History of Parker Mills

History of Parker Mills

Originally known as Parker Mill No. 2, this mill was built on farmland in East Warren in 1899 as a branch of Fall River’s Parker Mill Inc. The factory produced fine cotton goods and eventually operated 70,000 spindles, 1,405 looms and employed 450 workers. Built during the peak of New England’s domination of the textile market, it was considered state-of-the-art for its time. Together with every other textile mill in the region, its business declined steadily through the  1920s, forcing wage cuts, shorter work weeks and temporary shut downs, and by 1929 the Parker Mills closed.

In 1930  the company’s mills were acquired for a dollar by Berkshire Fine Spinning Associates, as part of the new company’s strategy to compete with Southern mills through conglomerate-style economic efficiencies. The mill reopened in 1931 as Berkshire’s King Phillip D Division, the company’s strategy worked and the mills’ valued jobs were saved. Berkshire, which became Berkshire-Hathaway, continued to manufacture cotton goods at the King Phillip D mill, however by 1964 the company was down from 15 mills to just its Warren and the original New Bedford plants, and its net worth had shrunk from $53 million down to $22 million since the merger.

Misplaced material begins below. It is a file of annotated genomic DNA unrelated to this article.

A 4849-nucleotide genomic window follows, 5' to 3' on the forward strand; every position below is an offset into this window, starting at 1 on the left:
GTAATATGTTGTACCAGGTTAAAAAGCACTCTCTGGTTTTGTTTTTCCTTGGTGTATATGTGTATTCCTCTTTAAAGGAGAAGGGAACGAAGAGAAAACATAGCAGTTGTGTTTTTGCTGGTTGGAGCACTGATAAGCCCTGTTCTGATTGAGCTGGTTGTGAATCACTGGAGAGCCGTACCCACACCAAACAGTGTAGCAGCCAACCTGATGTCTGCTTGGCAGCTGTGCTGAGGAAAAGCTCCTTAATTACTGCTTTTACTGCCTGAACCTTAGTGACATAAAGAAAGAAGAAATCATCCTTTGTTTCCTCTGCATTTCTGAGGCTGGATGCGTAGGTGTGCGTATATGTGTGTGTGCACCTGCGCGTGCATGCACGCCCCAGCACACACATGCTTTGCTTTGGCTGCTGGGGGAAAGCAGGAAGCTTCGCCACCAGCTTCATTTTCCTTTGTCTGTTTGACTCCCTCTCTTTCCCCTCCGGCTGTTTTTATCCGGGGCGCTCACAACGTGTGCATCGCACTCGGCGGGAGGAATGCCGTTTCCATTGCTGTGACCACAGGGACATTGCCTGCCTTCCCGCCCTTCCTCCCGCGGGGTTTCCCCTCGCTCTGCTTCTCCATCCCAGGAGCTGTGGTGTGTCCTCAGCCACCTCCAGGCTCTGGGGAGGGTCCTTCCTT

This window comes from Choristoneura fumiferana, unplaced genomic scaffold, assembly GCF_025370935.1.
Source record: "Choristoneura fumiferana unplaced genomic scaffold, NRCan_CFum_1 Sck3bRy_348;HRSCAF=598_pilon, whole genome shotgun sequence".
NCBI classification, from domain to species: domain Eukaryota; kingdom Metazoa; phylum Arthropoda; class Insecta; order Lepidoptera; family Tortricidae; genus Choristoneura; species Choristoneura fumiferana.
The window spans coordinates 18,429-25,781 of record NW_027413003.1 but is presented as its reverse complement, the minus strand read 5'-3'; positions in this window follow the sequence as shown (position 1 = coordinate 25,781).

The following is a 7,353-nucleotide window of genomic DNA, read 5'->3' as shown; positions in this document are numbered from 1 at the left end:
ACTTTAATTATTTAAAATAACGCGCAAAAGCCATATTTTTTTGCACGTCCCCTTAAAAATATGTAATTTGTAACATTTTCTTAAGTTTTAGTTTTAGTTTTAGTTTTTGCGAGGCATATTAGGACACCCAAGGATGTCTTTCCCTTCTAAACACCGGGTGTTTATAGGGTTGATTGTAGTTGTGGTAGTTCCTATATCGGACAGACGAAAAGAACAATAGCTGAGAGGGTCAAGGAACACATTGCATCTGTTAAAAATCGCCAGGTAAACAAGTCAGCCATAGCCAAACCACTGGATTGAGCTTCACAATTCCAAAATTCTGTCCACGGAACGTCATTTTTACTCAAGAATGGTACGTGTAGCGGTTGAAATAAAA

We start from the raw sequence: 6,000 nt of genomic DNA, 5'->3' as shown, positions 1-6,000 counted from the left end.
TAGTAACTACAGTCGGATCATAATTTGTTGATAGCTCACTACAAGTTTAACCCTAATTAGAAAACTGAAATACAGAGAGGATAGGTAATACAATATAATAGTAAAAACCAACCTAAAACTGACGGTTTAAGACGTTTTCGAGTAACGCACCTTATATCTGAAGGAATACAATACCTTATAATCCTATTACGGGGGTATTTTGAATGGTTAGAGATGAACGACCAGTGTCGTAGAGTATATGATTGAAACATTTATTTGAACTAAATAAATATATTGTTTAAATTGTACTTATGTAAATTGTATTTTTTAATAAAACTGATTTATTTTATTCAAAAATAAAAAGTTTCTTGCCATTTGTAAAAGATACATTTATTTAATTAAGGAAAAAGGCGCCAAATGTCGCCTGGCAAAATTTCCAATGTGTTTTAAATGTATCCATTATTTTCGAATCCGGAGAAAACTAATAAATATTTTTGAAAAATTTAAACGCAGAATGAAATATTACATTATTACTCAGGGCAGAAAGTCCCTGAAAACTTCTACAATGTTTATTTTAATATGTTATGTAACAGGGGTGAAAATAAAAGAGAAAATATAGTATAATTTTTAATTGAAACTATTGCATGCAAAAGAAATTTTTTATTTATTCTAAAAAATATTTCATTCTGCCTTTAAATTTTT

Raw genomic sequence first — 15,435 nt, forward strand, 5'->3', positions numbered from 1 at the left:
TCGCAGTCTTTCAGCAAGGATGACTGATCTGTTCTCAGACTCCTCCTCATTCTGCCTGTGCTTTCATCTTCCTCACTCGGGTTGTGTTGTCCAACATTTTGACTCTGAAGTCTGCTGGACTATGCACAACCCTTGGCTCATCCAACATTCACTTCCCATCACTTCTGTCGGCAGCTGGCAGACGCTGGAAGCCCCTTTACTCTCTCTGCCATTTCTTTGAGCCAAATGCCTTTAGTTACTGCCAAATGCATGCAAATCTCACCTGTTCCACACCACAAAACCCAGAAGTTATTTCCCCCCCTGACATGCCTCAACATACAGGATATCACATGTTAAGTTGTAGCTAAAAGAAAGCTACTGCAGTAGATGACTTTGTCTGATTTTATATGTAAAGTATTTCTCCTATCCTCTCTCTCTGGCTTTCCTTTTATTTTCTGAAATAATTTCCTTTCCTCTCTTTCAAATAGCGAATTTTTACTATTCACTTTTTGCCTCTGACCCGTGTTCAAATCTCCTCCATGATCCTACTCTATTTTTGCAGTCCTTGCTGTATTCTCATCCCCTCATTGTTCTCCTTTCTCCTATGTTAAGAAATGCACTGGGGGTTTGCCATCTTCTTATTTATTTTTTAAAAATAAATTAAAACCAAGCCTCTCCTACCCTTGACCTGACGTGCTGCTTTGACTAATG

In 1962, future investment wizard Warren Buffett began buying up Berkshire-Hathaway stock cheaply and in 1965 acquired controlling share of the once family-owned business. Buffet’s strategy was to grow the profits of the company but he chose to do this by investing solely outside of the textile industry, initially using the company’s insurance holdings as investment capital. Buffet’s strategy worked as Berkshire-Hathaway transformed into a hugely successful diversified holding company. However, Parker Mill, the only remaining textile mill in Warren, was quietly closed down in March of 1968. First sold to an electronics company, AVNET Inc., in 1981, it was then sold to the Carol Cable Company for warehouse use. Display World, Inc. bought the property in 1996 and while the business itself closed in 2006, owner Mark Lombari continues to lease the 250,000 sq. ft. structure as warehouse and small business space.

 

 

 

Warren, Bristol, Barrington, RI, Rhode Island, Seekonk, Swansea, New Bedford, MA, Mass, mill, loft, space